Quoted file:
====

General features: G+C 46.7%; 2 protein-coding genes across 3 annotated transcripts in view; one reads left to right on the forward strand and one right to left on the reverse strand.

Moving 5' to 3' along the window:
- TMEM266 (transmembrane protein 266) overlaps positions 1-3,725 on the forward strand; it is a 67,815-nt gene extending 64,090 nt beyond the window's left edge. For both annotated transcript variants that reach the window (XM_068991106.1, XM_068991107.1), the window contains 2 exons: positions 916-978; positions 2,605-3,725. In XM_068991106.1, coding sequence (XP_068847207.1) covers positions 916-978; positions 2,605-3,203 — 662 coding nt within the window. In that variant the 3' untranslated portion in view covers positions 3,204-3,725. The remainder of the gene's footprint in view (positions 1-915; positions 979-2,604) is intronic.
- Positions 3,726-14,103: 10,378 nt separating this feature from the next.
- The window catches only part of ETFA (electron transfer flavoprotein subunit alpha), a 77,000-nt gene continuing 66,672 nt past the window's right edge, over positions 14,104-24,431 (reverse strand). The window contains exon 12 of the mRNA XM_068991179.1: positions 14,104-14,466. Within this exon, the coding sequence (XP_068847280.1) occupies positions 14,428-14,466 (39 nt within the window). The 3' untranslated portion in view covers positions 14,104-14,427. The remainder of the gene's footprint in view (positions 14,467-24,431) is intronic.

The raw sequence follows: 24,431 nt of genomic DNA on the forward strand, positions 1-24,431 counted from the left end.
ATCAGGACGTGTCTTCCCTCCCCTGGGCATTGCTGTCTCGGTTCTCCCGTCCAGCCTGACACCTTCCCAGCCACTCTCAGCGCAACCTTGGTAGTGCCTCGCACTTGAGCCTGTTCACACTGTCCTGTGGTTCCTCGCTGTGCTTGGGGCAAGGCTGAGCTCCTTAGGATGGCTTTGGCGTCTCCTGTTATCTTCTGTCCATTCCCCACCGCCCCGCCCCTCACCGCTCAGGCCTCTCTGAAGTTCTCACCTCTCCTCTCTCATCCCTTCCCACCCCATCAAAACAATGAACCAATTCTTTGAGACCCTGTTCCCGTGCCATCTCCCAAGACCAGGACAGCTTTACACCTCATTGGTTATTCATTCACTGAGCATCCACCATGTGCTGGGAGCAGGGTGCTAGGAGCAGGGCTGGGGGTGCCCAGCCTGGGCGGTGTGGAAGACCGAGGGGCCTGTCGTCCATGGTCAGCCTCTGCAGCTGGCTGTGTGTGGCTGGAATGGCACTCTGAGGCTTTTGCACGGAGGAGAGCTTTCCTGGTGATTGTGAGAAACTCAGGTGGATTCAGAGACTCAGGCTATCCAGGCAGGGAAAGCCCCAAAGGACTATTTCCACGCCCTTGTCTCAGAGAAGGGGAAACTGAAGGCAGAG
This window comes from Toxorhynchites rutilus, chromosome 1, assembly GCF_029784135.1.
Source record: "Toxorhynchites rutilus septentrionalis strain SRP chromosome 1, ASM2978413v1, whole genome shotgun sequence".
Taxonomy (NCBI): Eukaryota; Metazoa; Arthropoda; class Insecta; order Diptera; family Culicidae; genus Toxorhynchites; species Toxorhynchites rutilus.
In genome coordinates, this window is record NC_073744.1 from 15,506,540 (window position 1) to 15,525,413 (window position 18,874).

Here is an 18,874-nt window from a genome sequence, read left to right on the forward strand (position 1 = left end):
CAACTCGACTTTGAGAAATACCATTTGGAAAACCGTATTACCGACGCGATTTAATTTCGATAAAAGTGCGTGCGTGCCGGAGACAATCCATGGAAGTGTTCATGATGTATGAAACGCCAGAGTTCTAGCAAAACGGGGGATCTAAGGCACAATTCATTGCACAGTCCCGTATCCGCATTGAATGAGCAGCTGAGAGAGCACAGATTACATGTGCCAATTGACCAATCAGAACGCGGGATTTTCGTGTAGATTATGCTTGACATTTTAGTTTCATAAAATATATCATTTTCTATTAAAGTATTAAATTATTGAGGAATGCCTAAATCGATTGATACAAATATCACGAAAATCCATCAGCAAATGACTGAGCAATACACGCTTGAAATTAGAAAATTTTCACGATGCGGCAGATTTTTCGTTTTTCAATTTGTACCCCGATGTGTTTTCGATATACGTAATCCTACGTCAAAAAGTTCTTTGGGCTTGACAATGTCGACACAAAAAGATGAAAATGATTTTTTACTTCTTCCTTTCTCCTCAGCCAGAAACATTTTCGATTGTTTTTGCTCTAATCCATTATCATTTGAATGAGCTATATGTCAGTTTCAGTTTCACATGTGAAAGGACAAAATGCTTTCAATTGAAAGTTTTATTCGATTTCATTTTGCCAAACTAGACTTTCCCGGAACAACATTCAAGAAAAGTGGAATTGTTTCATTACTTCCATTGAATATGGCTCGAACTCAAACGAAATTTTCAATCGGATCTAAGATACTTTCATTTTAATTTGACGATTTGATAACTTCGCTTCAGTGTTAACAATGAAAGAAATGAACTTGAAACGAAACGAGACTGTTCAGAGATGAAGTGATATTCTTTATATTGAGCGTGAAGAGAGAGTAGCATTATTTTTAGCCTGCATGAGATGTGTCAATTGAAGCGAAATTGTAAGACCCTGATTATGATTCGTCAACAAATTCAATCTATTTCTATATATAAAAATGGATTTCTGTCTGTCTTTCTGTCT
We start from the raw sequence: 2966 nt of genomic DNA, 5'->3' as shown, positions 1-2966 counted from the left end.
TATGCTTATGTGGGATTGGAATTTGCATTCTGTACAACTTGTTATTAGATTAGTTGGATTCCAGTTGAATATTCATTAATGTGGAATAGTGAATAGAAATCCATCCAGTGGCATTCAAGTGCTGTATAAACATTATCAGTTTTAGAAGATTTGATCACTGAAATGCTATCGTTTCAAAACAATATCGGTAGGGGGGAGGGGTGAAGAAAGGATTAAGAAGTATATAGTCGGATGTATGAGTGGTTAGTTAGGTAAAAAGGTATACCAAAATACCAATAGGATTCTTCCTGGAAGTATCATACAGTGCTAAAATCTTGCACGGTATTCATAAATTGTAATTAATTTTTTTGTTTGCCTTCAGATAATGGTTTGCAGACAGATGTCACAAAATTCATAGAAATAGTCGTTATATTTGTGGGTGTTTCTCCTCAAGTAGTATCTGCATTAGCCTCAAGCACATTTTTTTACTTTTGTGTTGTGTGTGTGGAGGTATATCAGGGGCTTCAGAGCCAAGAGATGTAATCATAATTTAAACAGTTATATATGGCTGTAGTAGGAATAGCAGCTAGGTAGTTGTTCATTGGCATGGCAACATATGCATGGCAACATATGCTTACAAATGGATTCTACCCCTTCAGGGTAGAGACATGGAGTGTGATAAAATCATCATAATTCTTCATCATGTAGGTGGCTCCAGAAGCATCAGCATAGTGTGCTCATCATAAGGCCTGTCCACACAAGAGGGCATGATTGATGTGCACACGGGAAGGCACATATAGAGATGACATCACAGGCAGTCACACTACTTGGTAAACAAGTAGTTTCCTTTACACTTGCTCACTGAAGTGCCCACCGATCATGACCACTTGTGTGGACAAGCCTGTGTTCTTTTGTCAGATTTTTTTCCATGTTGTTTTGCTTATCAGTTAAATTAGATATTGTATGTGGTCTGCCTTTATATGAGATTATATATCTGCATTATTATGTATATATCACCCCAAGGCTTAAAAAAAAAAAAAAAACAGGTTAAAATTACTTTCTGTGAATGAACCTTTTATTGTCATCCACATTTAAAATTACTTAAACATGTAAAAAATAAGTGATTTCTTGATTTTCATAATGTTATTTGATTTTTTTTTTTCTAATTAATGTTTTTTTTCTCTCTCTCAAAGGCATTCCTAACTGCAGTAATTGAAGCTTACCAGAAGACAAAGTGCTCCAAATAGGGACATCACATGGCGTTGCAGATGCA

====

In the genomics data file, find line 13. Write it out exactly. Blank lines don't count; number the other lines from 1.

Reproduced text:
CAACTCGACTTTGAGAAATACCATTTGGAAAACCGTATTACCGACGCGATTTAATTTCGATAAAAGTGCGTGCGTGCCGGAGACAATCCATGGAAGTGTTCATGATGTATGAAACGCCAGAGTTCTAGCAAAACGGGGGATCTAAGGCACAATTCATTGCACAGTCCCGTATCCGCATTGAATGAGCAGCTGAGAGAGCACAGATTACATGTGCCAATTGACCAATCAGAACGCGGGATTTTCGTGTAGATTATGCTTGACATTTTAGTTTCATAAAATATATCATTTTCTATTAAAGTATTAAATTATTGAGGAATGCCTAAATCGATTGATACAAATATCACGAAAATCCATCAGCAAATGACTGAGCAATACACGCTTGAAATTAGAAAATTTTCACGATGCGGCAGATTTTTCGTTTTTCAATTTGTACCCCGATGTGTTTTCGATATACGTAATCCTACGTCAAAAAGTTCTTTGGGCTTGACAATGTCGACACAAAAAGATGAAAATGATTTTTTACTTCTTCCTTTCTCCTCAGCCAGAAACATTTTCGATTGTTTTTGCTCTAATCCATTATCATTTGAATGAGCTATATGTCAGTTTCAGTTTCACATGTGAAAGGACAAAATGCTTTCAATTGAAAGTTTTATTCGATTTCATTTTGCCAAACTAGACTTTCCCGGAACAACATTCAAGAAAAGTGGAATTGTTTCATTACTTCCATTGAATATGGCTCGAACTCAAACGAAATTTTCAATCGGATCTAAGATACTTTCATTTTAATTTGACGATTTGATAACTTCGCTTCAGTGTTAACAATGAAAGAAATGAACTTGAAACGAAACGAGACTGTTCAGAGATGAAGTGATATTCTTTATATTGAGCGTGAAGAGAGAGTAGCATTATTTTTAGCCTGCATGAGATGTGTCAATTGAAGCGAAATTGTAAGACCCTGATTATGATTCGTCAACAAATTCAATCTATTTCTATATATAAAAATGGATTTCTGTCTGTCTTTCTGTCT